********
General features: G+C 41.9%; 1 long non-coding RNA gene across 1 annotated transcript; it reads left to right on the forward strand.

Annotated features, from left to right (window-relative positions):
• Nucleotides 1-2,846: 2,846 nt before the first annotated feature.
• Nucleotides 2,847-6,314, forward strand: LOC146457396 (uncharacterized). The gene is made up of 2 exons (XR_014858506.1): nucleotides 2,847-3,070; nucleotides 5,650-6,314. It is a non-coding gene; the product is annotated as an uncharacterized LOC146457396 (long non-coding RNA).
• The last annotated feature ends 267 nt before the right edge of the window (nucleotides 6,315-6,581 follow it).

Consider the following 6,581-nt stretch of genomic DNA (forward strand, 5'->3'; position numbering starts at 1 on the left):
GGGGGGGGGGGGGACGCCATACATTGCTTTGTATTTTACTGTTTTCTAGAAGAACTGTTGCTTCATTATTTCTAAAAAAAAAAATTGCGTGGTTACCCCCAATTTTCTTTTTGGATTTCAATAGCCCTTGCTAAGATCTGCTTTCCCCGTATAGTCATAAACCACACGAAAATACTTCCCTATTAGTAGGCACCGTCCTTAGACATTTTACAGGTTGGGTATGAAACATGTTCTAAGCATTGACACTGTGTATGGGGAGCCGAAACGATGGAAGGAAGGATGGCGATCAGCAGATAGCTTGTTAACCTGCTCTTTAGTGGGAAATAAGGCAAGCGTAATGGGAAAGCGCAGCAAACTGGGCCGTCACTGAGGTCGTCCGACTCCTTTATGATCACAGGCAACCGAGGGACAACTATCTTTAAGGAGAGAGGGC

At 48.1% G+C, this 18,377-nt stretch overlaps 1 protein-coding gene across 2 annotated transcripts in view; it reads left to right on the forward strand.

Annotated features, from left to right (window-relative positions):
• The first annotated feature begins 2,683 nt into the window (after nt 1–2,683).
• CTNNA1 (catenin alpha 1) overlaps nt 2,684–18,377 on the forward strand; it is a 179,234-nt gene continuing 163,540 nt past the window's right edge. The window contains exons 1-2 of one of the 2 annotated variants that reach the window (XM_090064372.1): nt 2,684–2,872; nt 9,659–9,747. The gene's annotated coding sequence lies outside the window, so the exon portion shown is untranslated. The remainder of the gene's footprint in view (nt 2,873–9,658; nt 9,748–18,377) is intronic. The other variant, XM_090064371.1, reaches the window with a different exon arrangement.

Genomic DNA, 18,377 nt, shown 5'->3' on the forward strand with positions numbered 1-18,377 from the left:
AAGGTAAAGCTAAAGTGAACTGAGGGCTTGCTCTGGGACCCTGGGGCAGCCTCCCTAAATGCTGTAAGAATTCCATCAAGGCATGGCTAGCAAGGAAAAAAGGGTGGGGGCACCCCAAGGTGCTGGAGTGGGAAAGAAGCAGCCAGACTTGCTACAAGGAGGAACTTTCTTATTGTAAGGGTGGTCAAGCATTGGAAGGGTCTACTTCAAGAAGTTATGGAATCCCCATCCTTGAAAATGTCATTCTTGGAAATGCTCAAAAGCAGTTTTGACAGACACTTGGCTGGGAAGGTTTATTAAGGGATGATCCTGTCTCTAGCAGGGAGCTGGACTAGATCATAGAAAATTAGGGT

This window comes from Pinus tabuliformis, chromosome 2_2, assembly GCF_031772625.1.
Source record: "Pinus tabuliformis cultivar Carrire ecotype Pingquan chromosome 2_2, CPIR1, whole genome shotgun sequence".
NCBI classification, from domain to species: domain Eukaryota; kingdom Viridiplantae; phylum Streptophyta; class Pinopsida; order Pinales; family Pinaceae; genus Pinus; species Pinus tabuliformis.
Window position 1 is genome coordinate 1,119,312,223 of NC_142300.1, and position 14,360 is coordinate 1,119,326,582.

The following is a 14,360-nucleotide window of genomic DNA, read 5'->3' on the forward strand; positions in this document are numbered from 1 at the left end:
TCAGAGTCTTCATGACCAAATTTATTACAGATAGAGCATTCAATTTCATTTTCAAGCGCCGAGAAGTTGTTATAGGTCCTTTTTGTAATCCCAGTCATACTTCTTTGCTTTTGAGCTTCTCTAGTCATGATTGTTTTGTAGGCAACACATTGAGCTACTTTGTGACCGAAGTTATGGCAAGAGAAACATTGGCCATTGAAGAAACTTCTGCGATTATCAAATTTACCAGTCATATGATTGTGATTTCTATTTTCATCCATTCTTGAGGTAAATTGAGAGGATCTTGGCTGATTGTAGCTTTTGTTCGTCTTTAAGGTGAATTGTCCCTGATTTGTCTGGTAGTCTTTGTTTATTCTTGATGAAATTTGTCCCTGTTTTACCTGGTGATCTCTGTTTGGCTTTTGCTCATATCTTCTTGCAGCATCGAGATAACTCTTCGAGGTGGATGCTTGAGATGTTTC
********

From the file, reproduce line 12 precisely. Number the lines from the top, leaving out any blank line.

Genomic DNA, 18,377 nt, shown 5'->3' on the forward strand with positions numbered 1-18,377 from the left: